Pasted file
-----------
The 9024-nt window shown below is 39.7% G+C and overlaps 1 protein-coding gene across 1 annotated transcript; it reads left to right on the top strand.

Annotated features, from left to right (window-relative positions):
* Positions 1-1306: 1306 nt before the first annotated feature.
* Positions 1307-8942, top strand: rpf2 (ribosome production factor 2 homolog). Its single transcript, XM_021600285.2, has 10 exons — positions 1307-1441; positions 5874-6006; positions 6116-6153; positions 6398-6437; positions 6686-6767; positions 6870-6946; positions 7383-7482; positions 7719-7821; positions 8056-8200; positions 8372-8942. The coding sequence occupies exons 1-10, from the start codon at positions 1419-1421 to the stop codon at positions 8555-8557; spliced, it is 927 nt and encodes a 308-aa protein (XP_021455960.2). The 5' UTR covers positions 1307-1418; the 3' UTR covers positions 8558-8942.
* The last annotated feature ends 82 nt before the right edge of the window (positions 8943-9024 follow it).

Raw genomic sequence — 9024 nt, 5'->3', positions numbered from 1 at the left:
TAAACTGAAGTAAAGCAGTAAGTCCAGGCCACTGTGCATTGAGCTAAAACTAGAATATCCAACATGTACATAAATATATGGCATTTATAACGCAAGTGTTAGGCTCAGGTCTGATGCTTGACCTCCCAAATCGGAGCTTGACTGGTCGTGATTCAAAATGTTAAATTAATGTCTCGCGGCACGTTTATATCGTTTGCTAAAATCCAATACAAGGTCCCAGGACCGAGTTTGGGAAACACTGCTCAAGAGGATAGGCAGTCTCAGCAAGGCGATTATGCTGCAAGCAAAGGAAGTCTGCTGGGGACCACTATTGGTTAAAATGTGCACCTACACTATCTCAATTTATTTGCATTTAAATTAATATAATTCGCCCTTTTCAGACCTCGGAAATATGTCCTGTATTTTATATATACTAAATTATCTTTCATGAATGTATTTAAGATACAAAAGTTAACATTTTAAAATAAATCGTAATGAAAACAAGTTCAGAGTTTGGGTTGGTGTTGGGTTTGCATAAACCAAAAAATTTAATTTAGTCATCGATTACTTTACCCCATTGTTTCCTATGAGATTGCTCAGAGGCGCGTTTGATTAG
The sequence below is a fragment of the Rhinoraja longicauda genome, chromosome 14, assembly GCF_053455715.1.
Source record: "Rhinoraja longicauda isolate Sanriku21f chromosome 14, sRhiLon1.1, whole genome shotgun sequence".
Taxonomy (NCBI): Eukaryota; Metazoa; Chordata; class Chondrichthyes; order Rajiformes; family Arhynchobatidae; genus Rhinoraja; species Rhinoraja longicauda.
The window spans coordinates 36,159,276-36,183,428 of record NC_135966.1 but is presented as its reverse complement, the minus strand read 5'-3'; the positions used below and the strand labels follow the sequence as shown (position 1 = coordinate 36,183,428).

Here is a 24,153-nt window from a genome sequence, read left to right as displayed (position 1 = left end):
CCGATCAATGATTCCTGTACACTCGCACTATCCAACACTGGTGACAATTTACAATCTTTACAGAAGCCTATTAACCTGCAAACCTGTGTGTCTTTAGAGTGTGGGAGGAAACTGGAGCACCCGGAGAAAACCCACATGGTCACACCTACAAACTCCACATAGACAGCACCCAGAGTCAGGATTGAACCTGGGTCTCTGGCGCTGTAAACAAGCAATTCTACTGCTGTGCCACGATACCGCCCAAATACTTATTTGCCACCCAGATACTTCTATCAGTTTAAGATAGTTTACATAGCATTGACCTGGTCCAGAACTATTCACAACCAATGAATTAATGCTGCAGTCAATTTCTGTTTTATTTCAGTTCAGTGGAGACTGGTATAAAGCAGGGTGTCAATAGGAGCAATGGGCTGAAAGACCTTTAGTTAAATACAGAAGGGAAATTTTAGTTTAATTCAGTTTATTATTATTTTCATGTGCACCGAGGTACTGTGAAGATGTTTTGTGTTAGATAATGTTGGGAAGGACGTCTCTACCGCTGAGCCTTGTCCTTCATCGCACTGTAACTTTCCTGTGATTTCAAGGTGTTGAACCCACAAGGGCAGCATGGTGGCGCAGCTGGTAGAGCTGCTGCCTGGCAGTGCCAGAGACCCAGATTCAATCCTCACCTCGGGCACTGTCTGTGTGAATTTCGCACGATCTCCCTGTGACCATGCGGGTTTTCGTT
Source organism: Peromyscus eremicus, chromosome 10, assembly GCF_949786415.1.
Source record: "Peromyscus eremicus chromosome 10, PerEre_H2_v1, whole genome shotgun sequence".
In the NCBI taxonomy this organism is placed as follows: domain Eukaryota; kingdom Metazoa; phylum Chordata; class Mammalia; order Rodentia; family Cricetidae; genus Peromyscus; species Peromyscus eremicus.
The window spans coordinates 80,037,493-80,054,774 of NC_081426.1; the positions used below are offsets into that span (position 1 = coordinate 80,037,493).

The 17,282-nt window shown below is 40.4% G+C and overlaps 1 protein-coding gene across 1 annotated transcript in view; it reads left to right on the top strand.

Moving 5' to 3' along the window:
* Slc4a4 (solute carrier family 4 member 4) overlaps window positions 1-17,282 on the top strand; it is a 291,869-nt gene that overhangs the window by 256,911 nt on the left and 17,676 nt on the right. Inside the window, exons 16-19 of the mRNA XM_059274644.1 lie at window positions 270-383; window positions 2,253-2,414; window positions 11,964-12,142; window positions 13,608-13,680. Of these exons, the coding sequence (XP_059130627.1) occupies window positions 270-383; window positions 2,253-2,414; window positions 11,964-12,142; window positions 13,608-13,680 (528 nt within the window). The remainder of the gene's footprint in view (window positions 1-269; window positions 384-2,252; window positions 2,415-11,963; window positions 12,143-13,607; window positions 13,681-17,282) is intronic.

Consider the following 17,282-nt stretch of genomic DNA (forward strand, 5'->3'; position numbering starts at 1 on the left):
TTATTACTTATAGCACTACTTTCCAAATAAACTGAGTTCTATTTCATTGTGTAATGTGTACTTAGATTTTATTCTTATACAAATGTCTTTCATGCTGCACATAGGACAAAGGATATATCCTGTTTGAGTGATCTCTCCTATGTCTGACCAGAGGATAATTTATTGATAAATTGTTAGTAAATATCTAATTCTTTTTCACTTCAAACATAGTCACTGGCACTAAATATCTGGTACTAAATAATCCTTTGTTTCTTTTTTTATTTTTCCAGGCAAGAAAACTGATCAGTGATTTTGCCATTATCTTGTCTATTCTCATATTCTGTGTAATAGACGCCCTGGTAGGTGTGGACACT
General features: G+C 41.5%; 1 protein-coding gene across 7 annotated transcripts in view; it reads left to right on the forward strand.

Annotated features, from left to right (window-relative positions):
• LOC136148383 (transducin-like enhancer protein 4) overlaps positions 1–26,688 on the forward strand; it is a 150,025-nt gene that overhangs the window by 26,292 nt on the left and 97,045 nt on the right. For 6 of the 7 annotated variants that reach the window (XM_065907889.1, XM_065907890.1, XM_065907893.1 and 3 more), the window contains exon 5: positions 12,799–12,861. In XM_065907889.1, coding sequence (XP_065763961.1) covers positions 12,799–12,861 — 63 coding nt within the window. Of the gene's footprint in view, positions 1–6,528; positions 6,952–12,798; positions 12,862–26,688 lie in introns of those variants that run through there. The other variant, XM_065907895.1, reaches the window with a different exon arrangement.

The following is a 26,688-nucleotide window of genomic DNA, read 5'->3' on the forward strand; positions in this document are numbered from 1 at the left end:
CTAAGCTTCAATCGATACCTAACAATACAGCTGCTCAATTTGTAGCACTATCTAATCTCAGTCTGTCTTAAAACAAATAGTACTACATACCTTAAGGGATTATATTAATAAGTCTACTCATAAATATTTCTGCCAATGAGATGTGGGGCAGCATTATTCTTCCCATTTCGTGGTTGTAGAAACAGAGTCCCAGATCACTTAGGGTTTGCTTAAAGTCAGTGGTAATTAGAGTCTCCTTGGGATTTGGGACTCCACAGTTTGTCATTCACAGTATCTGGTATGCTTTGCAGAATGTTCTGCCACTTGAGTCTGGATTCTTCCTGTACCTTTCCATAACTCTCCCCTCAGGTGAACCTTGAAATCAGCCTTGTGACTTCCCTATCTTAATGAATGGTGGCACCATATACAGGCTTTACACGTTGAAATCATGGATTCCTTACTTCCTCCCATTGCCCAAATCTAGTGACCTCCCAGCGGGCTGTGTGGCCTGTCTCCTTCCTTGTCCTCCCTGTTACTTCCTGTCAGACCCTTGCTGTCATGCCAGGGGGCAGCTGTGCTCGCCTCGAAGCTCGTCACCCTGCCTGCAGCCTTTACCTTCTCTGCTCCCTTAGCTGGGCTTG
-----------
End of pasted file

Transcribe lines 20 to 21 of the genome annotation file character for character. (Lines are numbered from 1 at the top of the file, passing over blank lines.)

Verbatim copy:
* Slc4a4 (solute carrier family 4 member 4) overlaps window positions 1-17,282 on the top strand; it is a 291,869-nt gene that overhangs the window by 256,911 nt on the left and 17,676 nt on the right. Inside the window, exons 16-19 of the mRNA XM_059274644.1 lie at window positions 270-383; window positions 2,253-2,414; window positions 11,964-12,142; window positions 13,608-13,680. Of these exons, the coding sequence (XP_059130627.1) occupies window positions 270-383; window positions 2,253-2,414; window positions 11,964-12,142; window positions 13,608-13,680 (528 nt within the window). The remainder of the gene's footprint in view (window positions 1-269; window positions 384-2,252; window positions 2,415-11,963; window positions 12,143-13,607; window positions 13,681-17,282) is intronic.

Consider the following 17,282-nt stretch of genomic DNA (forward strand, 5'->3'; position numbering starts at 1 on the left):